It should be noted that the title of this blog is not: ‘The negative impact of livestock’. This is an important point, because contrary to what is often publicised, livestock do not only have a negative impact. The range of impacts is also largely related to how livestock are farmed. If I could make one point through this blog it would be that farming practices make all the difference. Livestock, farming, farmers, meat – they are all often just grouped into one category and linked to negative environmental impacts. This is very unfair.
Range of impacts
I came across Figure 1 in a publication by the Food and Agriculture Organisation of the United Nations. I think it makes the point about varied impacts very well. The effects in black are negative and those in green are positive. In every context, there can be either a negative or a positive effect. As mentioned, this all depends on how the system is managed.
Source: The Impact of Livestock on Biodiversity. Livestock Environmental Assessment and Performance (LEAP) partnership: Food and Agriculture Organisation of the United Nations; 2019. Licence: CC BY-NC-SA 3.0 IGO.
One of the most significant habitat change examples associated with livestock is the clearing of forests to create grazing. This is obviously hugely negative from an environmental perspective (I do not want to get into the socio-economic factors in this blog). Such practices are detrimental practices and lead to habitat degradation, destruction and occupation. The natural environment is completely removed for the sake of livestock.
There is an alternative though. On natural grassland areas, grazing livestock have a positive role to play. When good grazing management practices are implemented, where the grasslands are provided enough time to recover between grazing events, livestock can have a positive effect. Beneficial practices restore the natural habitat of many grassland animals. It can create and maintain habitat for birds, small mammals, reptiles and insects. In this scenario, livestock are included into the natural system, facilitating ecosystem processes.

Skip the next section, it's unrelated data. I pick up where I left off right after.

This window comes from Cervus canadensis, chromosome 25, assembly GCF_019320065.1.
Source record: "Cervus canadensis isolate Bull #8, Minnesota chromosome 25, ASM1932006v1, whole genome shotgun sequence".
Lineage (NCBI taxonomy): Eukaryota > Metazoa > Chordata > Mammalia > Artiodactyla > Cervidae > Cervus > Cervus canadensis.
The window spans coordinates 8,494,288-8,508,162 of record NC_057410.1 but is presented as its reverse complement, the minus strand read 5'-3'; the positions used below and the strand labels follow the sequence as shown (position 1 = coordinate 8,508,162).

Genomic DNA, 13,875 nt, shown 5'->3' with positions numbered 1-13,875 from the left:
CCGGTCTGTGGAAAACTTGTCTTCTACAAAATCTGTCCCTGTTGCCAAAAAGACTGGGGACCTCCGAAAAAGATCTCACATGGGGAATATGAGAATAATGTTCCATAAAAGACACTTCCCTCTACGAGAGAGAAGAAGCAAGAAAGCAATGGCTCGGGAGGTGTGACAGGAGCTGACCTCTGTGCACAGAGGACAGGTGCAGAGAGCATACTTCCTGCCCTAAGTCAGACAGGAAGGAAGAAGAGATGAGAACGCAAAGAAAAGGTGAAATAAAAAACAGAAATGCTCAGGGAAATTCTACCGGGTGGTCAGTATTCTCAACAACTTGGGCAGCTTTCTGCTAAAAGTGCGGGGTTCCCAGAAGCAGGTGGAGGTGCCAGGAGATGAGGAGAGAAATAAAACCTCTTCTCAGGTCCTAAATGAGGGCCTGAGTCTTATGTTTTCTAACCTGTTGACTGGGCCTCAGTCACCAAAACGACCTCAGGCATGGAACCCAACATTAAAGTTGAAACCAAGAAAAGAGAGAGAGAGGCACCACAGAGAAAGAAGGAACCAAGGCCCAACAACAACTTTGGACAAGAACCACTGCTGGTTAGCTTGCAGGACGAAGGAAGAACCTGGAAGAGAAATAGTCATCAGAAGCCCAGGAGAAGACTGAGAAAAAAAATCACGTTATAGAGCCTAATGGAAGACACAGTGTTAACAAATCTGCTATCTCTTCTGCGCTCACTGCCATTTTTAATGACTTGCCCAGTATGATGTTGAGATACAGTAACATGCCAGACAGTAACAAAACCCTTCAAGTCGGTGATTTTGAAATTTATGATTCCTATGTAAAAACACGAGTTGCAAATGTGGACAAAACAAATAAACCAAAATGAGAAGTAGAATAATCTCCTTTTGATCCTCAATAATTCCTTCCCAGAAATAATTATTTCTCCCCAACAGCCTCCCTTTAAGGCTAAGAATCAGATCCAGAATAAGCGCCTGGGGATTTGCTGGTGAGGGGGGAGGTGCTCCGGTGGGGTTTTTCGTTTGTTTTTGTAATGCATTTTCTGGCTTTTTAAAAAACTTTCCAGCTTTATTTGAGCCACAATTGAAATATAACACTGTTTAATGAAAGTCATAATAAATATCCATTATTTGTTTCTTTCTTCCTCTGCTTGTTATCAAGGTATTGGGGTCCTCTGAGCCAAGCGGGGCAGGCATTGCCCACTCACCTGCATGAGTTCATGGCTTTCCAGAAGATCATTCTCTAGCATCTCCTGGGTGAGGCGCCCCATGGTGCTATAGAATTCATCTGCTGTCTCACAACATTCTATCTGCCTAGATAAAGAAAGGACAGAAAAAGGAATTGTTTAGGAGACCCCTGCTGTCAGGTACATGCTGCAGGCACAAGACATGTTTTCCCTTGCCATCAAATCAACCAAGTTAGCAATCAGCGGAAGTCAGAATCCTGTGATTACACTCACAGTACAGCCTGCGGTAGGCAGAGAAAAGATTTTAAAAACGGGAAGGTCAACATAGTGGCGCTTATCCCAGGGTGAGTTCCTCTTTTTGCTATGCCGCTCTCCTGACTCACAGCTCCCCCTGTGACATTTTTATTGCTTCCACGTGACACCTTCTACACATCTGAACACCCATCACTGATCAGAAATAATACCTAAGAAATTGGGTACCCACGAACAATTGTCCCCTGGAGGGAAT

Grazing management: The key to sustainable pasture-based farming
Pollution and climate change
These two factors are obviously prominent aspects of the negative perception of livestock farming. Poor management can very easily lead to significant greenhouse-gas emissions and nutrient pollution. And this is the case on many farms unfortunately. Inefficient nutrient use, such as over-fertilisation of pastures, poor feed conversion, feed wastage and over-stocking, lead to these negative impacts.
Livestock can make a positive contribution to climate change and reducing pollution though. Through good management, soil carbon levels can be built, which sequesters carbon from the atmosphere and stores it in the soil. This would result in livestock being part of the solution, rather than the problem. Pollution can be reduced by improving efficiency and eliminating wastage.
Invasive species and over-exploitation
Invasive species are a threat to biodiversity and cause water loss from ecosystems. Livestock can cause invasive species to spread. One way this occurs is through overgrazing. Overgrazing places the natural vegetation under pressure, allowing invasive species to take hold and out-compete the natural species. Livestock can also spread seeds through their dung and on their coats. On the other hand, livestock can be used to control invasive vegetation through grazing, or using invasive species as a fodder source, e.g. black wattle.
Over-exploitation is linked to over-grazing, as has been discussed. A further issue with over-exploitation from over-stocking is that the livestock completely dominate the system, allowing no room for other mammals. Livestock need to be stocked and managed in a manner that operates in harmony with natural ecosystems. In this way they can act as a keystone species in an ecosystem, which anchors natural ecosystem processes and services.
Call for action
It is up to consumers to identify and support farmers that implement beneficial practices. And it is up to farmers to adapt their practices, eliminating detrimental practices and adopting beneficial ones. This will provide consumers with more options, and make livestock farming easier to support.
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